Where the name Comus comes from:
In Greek mythology, Comus or Komos (Ancient Greek: Κῶμος) is the god of festivity, revels and nocturnal dalliances. He is a son and a cup-bearer of the god Bacchus. Comus represents anarchy and chaos. His mythology occurs in the later times of antiquity. During his festivals in Ancient Greece, men and women exchanged clothes. He was depicted as a young man on the point of unconsciousness from drink. He had a wreath of flowers on his head and carried a torch that was in the process of being dropped. Unlike the purely carnal Pan or purely intoxicated Bacchus, Comus was a god of excess.
Son of Bacchus/Dionysus. Dionysus the Younger.
The old boy's child & replacement.
All part of the One & Only Story [See Robert Graves, Joseph Campbell, et al on mythologies & religions.]
Sad--& joyous too-- but necessary for Life to continue.
All males who have male children sire their own replacements.
We love & hate that fact & them.
Which is why being a human being is not easy.
Comus is a British progressive folk band which had a brief career in the early 1970s; their first album, First Utterance, gave them a cult following which persists. They reunited in 2009 and have played several festivals and released a new album.
Comus (A Mask Presented at Ludlow Castle, 1634) is a masque in honour of chastity, written by John Milton. It was first presented on Michaelmas, 1634, before John Egerton, 1st Earl of Bridgewater at Ludlow Castle in celebration of the Earl's new post as Lord President of Wales.
Known colloquially as Comus, the mask's actual full title is A Mask presented at Ludlow Castle 1634: on Michelmas night, before the right honorable John, Earl of Bridgewater, Viscount Brackley, Lord President of Wales, and one of His Majesty's most honorable privy council. Comus was printed anonymously in 1637, in a quarto issued by bookseller Humphrey Robinson; Milton included the work in his Poems of 1645 and 1673. Milton's text was later used for a highly successful masque by the musician Thomas Arne in 1738, which then ran for more than seventy years in London.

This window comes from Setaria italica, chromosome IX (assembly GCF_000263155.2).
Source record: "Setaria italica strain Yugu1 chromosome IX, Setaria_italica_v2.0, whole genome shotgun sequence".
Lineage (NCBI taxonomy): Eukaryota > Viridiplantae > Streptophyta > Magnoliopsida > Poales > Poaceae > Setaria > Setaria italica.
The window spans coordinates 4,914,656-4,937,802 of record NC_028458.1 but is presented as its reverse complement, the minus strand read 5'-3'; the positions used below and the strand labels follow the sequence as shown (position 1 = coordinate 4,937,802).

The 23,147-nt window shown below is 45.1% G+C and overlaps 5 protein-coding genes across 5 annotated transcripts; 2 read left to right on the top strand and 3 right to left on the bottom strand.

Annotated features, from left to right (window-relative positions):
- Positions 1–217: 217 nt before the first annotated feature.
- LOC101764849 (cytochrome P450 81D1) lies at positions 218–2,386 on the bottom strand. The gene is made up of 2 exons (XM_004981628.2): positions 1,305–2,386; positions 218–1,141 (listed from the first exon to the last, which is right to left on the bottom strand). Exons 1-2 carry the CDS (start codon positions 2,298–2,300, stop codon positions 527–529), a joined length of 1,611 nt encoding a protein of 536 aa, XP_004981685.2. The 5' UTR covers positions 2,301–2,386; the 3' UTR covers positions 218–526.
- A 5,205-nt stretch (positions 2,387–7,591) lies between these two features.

What did Dr. Samuel Johnson say about Milton's Paradise Lost...? Something like: No ever complained it wasn't long enough...
To Keep from Crying is the second album by progressive folk band Comus, released in 1974. It featured a notably different lineup from their other releases, with the violin/viola and woodwind spots replaced by keyboards and a conventional drum kit. The album's content has also been noted as being more common than their earlier work, centered more in conventional progressive rock and folk.
To keep from crying...
We need loving when we need it.
Nothing wrong with making sure our natural needs are met.
I understand exactly.
To Keep From Crying
Hold me naked, in the dancing fire light
Close and sacred
Warm against your skin, so white
To keep from crying
In the coldness of the night
I keep on trying to surrender
Hold me tight
Soothe my sorrows
Numb my aching head tonight
The morning follows, set on waking up the light [alt: set on waking o'er the light ?]
All wrinkles thrown away
Like wriggling ocean waves
They rise and fall at the dock
Always must bolt to the shore
Like the roaring tide, like the roaring tide
Like the jingling wind, like the jingling wind [alt: like the changing wind ?]
--song written by Roger Wootton & Bobbie Watson
from Comus' second album, "To Keep from Crying" 1974; taken from "song to comus - the complete collection" (2005)